How families of suspects murdered by police are forced to pay for bullets
Research findings on extrajudicial killings in the country have revealed how families of victims and survivors are forced to pay for the bullets used on their kin and the postmortem charges, yet what they need at that time is justice, legal, psychosocial support and reparations.
The findings of a research by the Social Justice Center Working Group (SJCWG), which were presented before the Senate on Wednesday, have also revealed that there is a killer cop in every slum and informal settlement in the country.
“A good example is Ahmed Rashid who operates in Pangani, Eastleigh and Mathare areas, who runs a police gang dubbed The Pangani Six. He arrests and takes young men from Mathare to a petrol station in Juja Road where he has an illegal holding cell for his victims before he kills them,” the report reads.
Rashid’s name came to light in 2017 when he was captured on camera executing two young men in broad daylight in Eastleigh. He has also been accused of similar killings in Mathare, Pangani and Eastleigh areas.
Another shadowy killer cop cited in the findings is Hessy Wa Dandora who operators online on Facebook under the name Nairobi Crime Free. The page profiles ‘wanted’ criminals in Nairobi when still alive and later reports their cold-blood murder after they have been executed by the police.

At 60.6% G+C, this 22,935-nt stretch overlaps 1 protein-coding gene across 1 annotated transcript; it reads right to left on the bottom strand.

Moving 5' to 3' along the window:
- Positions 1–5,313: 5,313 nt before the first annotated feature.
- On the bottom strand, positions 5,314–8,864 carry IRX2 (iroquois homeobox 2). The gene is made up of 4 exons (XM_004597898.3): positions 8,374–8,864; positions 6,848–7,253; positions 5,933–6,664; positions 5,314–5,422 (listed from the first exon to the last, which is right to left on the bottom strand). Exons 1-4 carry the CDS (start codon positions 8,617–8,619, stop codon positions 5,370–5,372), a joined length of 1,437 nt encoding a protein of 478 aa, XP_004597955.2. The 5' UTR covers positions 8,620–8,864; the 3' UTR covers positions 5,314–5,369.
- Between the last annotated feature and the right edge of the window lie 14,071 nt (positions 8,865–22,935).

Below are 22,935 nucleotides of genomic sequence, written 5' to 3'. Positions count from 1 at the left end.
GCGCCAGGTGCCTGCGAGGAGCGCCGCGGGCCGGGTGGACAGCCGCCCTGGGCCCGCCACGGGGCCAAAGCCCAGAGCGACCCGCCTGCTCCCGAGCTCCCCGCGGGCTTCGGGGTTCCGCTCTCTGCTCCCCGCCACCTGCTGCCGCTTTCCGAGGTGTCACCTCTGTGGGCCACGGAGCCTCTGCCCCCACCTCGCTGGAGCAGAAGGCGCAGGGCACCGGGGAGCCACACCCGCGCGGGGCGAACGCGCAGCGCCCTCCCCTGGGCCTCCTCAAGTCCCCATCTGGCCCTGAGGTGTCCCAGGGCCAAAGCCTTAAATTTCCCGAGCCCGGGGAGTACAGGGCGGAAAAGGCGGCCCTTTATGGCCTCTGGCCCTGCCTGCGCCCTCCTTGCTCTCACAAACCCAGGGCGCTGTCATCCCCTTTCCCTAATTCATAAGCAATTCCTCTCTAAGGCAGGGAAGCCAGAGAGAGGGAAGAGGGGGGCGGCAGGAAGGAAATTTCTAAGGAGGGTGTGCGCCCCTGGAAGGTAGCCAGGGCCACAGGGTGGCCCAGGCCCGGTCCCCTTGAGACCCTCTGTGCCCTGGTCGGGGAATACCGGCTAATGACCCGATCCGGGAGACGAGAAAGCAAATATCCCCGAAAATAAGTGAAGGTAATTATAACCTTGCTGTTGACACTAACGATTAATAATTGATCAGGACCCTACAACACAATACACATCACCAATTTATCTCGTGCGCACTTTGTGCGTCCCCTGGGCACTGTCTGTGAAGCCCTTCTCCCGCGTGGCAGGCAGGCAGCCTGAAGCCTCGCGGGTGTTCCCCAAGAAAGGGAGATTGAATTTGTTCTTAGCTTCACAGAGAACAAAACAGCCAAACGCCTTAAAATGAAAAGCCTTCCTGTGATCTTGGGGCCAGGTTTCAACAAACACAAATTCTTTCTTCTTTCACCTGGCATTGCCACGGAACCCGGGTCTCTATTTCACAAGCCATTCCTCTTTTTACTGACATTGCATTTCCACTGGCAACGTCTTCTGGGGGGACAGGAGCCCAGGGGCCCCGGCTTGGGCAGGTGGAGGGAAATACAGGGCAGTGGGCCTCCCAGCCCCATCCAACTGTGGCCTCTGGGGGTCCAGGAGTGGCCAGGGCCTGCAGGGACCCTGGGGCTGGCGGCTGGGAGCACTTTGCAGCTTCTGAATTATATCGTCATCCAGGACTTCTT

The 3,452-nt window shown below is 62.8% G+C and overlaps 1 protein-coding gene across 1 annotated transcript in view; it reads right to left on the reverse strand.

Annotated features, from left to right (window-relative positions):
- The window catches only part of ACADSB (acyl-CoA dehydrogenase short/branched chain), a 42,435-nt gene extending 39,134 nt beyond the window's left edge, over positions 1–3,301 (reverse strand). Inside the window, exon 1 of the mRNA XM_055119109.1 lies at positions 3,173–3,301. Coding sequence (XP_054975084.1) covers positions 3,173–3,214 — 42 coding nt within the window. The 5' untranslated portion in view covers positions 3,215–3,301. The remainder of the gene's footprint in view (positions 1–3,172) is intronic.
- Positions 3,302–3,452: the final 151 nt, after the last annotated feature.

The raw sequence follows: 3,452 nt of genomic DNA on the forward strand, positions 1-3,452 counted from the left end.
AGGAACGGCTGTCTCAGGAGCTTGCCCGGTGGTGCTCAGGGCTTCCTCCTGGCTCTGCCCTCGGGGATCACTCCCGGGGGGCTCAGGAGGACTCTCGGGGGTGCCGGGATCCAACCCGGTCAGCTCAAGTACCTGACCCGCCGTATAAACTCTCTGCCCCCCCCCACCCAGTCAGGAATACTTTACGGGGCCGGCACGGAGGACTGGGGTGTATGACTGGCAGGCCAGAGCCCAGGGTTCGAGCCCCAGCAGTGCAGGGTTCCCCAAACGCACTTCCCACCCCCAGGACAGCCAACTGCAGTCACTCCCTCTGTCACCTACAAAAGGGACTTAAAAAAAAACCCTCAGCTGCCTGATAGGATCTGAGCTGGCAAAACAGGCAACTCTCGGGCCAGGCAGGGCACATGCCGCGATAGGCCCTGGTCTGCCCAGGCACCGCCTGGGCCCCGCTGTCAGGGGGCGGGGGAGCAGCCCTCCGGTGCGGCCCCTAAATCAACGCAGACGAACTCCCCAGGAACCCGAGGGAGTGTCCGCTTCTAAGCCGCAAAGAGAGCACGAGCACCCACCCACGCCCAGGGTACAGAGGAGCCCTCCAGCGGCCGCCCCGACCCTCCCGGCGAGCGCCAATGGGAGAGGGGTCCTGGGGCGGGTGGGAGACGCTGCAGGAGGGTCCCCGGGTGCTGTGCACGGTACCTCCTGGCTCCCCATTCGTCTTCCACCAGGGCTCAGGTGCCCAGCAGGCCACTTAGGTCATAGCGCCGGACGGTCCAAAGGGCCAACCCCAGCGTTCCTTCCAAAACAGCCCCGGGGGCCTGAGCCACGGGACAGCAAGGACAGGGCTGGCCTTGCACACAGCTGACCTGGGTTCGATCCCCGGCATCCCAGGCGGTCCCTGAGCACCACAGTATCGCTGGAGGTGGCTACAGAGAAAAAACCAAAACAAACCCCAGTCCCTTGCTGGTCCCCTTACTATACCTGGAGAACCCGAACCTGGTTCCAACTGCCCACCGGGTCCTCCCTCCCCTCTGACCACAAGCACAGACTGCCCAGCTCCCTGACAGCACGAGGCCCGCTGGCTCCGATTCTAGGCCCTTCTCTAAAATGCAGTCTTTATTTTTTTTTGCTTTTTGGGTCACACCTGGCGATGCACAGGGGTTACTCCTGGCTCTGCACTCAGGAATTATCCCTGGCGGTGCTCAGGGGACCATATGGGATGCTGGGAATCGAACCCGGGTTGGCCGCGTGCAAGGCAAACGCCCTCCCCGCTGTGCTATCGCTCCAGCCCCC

“We believe that the government has the machinery to track down these pages and arrests the officers if they want to. I recommend that Facebook be invited to shade more light on this,” reads the report.
To this end the group presented a six-point recommendation to the Senate Standing Committee on Justice Legal Affairs and Human Rights.
The matter was referred to the committee by the Speaker of the Senate after Nairobi Senator Johnston Sakaja introduced the issue of extra-judicial killings to the floor of the house on 20th February 2020.
They group further asked the government to strengthen their witness protection agency, saying as it is, they only protect witnesses whose cases are in court leaving others in great danger with some having lost their lives.
In terms of peaceful protests, the group wants the government to stop the police from using live bullets as some demonstrators have died in the past from bullets wounds in such circumstances.
The senate legal team has also been asked to look into illegal arrests in the slums and informal settlement.
“Young men are arrested, rounded up and asked to pay bribes to police officers, those who pay are released and those without money are taken to police stations where they spend their nights and are taken to courts the next weekday and are charged with all manner of crimes from being found with rolls of bhang to planning to commit a felony and other charges,” reads the report.
The Independent Policing Oversight Authority (IPOA) has been mandated to investigate cases touching on officers of the disciplined services but the justice group feels they need to be strengthened more, expanded to all counties and be provided with enough resources to be in a position to operate fully and successfully.
Since it was established in 2011, IPOA has only managed to investigate 5,940 cases which the justice group terms as a low success.